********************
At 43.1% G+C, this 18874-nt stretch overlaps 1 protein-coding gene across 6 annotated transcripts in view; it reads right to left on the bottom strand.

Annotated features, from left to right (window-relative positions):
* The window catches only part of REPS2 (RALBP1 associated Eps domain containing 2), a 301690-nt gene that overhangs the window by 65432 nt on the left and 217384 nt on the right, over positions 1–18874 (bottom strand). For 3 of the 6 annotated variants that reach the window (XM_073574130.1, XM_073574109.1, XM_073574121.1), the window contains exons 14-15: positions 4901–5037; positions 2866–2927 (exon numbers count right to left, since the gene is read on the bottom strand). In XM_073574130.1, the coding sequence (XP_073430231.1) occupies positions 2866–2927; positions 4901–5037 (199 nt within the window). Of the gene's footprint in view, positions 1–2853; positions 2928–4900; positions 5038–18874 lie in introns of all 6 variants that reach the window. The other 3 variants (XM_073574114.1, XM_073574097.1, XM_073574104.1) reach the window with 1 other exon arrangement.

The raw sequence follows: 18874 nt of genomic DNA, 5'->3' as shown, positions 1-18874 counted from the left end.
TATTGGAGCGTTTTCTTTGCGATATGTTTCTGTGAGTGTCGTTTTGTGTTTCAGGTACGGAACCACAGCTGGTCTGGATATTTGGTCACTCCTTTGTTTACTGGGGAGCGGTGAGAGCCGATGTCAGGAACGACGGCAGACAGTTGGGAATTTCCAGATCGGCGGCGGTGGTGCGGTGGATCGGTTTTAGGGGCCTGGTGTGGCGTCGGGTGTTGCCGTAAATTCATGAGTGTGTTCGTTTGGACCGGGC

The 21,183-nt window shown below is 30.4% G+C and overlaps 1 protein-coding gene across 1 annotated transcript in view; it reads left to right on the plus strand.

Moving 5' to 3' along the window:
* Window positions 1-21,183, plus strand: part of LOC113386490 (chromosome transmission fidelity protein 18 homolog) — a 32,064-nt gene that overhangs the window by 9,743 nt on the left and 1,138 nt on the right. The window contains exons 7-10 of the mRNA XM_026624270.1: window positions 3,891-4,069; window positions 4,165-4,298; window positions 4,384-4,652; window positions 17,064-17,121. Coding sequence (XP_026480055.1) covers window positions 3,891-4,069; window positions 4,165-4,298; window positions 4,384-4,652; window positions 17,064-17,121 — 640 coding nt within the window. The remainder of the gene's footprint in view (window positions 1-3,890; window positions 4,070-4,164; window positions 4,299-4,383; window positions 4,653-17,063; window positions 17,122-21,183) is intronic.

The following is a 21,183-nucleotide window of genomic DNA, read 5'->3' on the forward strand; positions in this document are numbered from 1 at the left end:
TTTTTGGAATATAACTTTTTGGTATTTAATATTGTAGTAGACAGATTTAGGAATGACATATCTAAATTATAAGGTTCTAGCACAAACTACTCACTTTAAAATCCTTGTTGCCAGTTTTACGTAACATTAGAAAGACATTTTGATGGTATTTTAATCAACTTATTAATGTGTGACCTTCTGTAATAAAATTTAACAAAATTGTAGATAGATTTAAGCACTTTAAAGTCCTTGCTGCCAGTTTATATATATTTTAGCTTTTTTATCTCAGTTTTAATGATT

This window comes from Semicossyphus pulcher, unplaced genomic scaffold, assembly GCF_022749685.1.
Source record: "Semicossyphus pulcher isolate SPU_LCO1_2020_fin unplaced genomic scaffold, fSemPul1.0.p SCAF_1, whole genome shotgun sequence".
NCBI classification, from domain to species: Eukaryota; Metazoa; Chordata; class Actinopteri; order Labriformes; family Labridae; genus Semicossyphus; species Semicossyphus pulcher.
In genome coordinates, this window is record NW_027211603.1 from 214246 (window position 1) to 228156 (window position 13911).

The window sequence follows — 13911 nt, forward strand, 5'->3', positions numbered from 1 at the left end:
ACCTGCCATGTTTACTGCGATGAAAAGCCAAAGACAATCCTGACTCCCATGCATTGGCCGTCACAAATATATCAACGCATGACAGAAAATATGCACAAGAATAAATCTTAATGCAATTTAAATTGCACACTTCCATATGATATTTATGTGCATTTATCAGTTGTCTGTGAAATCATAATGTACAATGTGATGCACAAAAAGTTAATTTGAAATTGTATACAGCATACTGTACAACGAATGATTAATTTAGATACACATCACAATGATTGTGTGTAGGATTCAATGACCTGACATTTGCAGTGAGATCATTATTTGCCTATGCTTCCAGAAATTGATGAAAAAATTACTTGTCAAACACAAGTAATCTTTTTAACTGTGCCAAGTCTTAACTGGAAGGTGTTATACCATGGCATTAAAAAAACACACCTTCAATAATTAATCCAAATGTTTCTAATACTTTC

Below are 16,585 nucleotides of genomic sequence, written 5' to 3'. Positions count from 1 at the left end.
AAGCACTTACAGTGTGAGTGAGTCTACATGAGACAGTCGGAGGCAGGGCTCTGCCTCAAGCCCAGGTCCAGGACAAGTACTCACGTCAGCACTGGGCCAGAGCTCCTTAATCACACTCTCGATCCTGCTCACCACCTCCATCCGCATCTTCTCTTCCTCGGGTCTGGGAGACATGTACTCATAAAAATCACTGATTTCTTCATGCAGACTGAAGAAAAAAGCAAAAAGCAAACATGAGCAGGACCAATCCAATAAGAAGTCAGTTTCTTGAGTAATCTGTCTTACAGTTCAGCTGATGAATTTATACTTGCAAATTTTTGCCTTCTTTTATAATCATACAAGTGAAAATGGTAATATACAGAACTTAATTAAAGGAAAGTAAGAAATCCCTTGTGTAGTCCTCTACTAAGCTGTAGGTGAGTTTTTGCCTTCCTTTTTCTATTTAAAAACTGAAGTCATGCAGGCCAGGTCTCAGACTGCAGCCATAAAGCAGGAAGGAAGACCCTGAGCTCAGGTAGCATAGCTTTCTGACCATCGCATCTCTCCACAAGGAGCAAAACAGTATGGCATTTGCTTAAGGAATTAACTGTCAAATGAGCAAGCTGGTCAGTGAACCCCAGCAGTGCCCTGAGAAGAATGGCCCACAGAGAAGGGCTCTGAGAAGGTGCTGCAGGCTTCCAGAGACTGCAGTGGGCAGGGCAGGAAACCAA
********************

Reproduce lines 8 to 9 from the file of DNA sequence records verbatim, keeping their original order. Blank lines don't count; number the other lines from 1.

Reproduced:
* Window positions 1-21,183, plus strand: part of LOC113386490 (chromosome transmission fidelity protein 18 homolog) — a 32,064-nt gene that overhangs the window by 9,743 nt on the left and 1,138 nt on the right. The window contains exons 7-10 of the mRNA XM_026624270.1: window positions 3,891-4,069; window positions 4,165-4,298; window positions 4,384-4,652; window positions 17,064-17,121. Coding sequence (XP_026480055.1) covers window positions 3,891-4,069; window positions 4,165-4,298; window positions 4,384-4,652; window positions 17,064-17,121 — 640 coding nt within the window. The remainder of the gene's footprint in view (window positions 1-3,890; window positions 4,070-4,164; window positions 4,299-4,383; window positions 4,653-17,063; window positions 17,122-21,183) is intronic.

The following is a 21,183-nucleotide window of genomic DNA, read 5'->3' on the forward strand; positions in this document are numbered from 1 at the left end: